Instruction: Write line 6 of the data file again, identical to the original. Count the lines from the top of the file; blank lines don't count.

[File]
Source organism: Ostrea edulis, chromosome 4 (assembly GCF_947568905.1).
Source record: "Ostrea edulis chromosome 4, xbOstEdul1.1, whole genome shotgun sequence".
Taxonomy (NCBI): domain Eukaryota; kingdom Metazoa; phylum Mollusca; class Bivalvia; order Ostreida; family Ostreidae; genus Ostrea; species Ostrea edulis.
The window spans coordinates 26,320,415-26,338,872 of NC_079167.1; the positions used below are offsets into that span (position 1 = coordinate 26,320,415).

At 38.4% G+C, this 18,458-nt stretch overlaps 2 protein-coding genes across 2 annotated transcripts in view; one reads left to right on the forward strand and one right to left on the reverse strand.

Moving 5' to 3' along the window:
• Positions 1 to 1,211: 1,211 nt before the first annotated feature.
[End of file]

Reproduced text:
Moving 5' to 3' along the window: